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Prayer keeps Sr. Norma Pimentel centered

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WASHINGTON — You might have seen Sister Norma Pimentel around: hoping to talk with President Donald Trump when he made his Texas-Mexico border visit in January; speaking at the United Nations; testifying before Congress; being part of an international satellite broadcast in 2015 with Pope Francis just before the pope's U.S. visit.

 

But that's not all. She has won a number of awards, including the University of Notre Dame's prestigious Laetare Medal, Catholic Charities USA's "Keep the Dream Alive" award and the Sister Margaret Cafferty Development of Peoples Award from the Catholic Campaign for Human Development, presented Feb. 2 during the Catholic Social Ministry Gathering in Washington.

 

How does she do it? In one word, prayer.

 

"My prayer life, it's key for who I am today and what I do," Sister Pimentel, a member of the Missionaries of Jesus, said in a Feb. 2 interview following the award ceremony.

 

"If I didn't make the time to wake up early in the morning to go to Mass and do my prayers and end with my prayers at night, I think I would get lost in all of this. It would be all about me and all the sensational attention that is given to me."

 

Pointing skyward, she added, "It's always Jesus Christ himself. He is guiding us to care for his people. And so we must continue to ask to pass that message to everyone who needs to hear it. We are defending life."

 

Sister Pimentel's ministry does not seem all that complicated, until you look at the scale. Since her immigrant ministry began in 2014, she estimates she has met 125,000 immigrants at the bus stop in McAllen, Texas, taken them to a shelter where they can get a shower, toiletries, some food and a respite for a couple of hours — until it's back to the bus station for the next leg of a highly uncertain journey.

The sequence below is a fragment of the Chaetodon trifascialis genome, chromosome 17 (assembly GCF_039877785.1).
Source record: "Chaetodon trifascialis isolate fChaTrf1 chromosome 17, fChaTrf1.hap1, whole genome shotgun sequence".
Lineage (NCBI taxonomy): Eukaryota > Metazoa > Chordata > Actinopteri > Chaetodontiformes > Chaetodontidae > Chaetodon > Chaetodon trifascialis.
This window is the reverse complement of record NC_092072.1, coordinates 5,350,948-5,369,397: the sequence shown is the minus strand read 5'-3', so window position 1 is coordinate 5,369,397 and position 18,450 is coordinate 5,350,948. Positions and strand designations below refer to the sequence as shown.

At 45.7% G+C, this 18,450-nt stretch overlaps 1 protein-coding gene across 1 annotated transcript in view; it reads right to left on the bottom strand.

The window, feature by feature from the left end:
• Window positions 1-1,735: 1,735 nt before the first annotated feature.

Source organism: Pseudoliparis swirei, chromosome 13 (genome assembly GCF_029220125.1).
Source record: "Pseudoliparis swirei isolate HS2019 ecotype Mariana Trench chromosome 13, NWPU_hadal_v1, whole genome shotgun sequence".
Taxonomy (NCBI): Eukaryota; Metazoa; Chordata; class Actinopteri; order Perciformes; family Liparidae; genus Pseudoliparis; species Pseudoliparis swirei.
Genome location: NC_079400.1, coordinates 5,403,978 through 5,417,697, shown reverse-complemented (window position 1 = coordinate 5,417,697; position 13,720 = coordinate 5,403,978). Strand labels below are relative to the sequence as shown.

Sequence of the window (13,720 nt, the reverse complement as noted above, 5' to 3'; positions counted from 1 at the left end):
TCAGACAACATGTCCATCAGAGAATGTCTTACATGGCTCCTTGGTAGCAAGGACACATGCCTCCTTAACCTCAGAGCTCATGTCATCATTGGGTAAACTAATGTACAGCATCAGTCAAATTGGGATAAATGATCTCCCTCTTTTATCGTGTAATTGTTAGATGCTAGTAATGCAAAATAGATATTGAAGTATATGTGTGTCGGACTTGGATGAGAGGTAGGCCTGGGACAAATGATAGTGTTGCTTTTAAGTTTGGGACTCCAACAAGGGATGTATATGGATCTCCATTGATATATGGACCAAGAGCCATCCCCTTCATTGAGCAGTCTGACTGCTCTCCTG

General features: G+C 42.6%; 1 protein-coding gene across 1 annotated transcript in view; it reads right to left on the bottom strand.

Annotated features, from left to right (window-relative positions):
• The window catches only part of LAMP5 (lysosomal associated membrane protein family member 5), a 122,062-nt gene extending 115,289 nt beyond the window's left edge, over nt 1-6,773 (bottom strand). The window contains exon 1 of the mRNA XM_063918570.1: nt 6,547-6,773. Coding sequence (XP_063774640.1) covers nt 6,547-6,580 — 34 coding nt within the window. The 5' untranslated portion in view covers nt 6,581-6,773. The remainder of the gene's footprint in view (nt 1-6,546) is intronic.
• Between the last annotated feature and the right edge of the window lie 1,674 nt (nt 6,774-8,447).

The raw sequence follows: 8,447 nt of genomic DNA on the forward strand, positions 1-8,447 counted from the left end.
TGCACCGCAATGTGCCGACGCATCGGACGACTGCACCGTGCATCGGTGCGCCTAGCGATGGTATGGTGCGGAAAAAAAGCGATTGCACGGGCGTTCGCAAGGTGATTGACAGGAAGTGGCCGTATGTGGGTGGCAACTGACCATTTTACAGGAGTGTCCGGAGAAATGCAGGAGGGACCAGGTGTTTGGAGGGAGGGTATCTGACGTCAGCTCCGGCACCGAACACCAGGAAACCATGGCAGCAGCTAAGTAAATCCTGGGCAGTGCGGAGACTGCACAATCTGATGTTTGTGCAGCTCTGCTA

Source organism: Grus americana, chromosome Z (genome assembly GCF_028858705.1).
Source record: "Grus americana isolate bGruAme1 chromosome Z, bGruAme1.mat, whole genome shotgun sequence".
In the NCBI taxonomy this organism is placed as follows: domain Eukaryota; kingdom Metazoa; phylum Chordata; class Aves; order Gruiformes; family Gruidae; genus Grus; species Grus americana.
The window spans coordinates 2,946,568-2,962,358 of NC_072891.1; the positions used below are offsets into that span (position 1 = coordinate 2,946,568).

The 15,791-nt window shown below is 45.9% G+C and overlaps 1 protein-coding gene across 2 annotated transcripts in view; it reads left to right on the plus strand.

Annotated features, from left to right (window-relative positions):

"I hired someone to follow up on how they are doing," Sister Pimentel said. "Some have been deported, some do not have that phone number (anymore). Some others are still hoping to have their situation resolved. And some we never hear from."

 

Not only are Latin American immigrants arriving in McAllen in big numbers, so too are the American immigrants making their way to south Texas to assist in Sister Pimentel's ministry however they can.

 

"For me, when I see people that come from different parts of the United States to volunteer, pretty much to learn and see what's happening and to be part of that response, they're 100 percent self-giving to be there to help the immigrants," Sister Pimentel said, holding out special praise for the many retired religious sisters who come in pairs and stay for two weeks to help.

 

"You see in their faces, the joy of helping, the joy of being able to care for the families, whether it's cleaning a toilet, washing the towels, making sandwiches. You see in them 'con gusto,' with great ... happiness. They're not getting paid, they're doing it out of their own enthusiasm to do something good. You see it in their faces," she added.

 

"Their engagement and their involvement becomes so alive and you know that God is present in their life," Sister Pimentel said. "That comes from a sense of awareness of God in them through that expression in them of what they're doing. In Spanish, 'rostro' — you see it in their face. All of that is very evident."

 

That "rostro" is not always evident in the faces of the immigrants Sister Pimentel and her crew are helping.

 

"These families are very afraid," Sister Pimentel said, "because they've been taken advantage of, abused in many ways. They don't know if the person approaching them is there to help them or to hurt them."

 

Despite that, she noted there has never been a violent incident in her ministry.

 

© Arlington Catholic Herald 2019